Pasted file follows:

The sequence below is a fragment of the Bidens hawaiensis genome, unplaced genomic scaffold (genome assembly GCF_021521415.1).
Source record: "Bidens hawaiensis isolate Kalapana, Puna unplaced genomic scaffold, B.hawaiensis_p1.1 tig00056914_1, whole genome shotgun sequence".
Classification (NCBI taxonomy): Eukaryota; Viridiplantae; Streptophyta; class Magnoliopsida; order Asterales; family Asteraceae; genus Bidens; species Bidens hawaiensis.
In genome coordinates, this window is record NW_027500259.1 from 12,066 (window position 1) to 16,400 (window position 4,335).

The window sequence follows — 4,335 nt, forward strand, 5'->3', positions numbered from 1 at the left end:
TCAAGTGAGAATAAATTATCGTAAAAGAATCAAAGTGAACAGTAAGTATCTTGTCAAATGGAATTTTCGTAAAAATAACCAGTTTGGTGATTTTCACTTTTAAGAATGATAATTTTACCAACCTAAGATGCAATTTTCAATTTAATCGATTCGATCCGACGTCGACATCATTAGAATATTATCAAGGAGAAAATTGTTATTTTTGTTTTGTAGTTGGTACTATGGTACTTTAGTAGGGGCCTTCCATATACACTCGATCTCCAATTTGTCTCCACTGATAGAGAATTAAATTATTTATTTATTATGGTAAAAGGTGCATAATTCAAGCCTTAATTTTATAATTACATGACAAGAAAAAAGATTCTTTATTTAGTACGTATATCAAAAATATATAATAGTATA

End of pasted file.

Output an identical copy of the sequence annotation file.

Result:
The sequence below is a fragment of the Bidens hawaiensis genome, unplaced genomic scaffold (genome assembly GCF_021521415.1).
Source record: "Bidens hawaiensis isolate Kalapana, Puna unplaced genomic scaffold, B.hawaiensis_p1.1 tig00056914_1, whole genome shotgun sequence".
Classification (NCBI taxonomy): Eukaryota; Viridiplantae; Streptophyta; class Magnoliopsida; order Asterales; family Asteraceae; genus Bidens; species Bidens hawaiensis.
In genome coordinates, this window is record NW_027500259.1 from 12,066 (window position 1) to 16,400 (window position 4,335).

The window sequence follows — 4,335 nt, forward strand, 5'->3', positions numbered from 1 at the left end:
TCAAGTGAGAATAAATTATCGTAAAAGAATCAAAGTGAACAGTAAGTATCTTGTCAAATGGAATTTTCGTAAAAATAACCAGTTTGGTGATTTTCACTTTTAAGAATGATAATTTTACCAACCTAAGATGCAATTTTCAATTTAATCGATTCGATCCGACGTCGACATCATTAGAATATTATCAAGGAGAAAATTGTTATTTTTGTTTTGTAGTTGGTACTATGGTACTTTAGTAGGGGCCTTCCATATACACTCGATCTCCAATTTGTCTCCACTGATAGAGAATTAAATTATTTATTTATTATGGTAAAAGGTGCATAATTCAAGCCTTAATTTTATAATTACATGACAAGAAAAAAGATTCTTTATTTAGTACGTATATCAAAAATATATAATAGTATA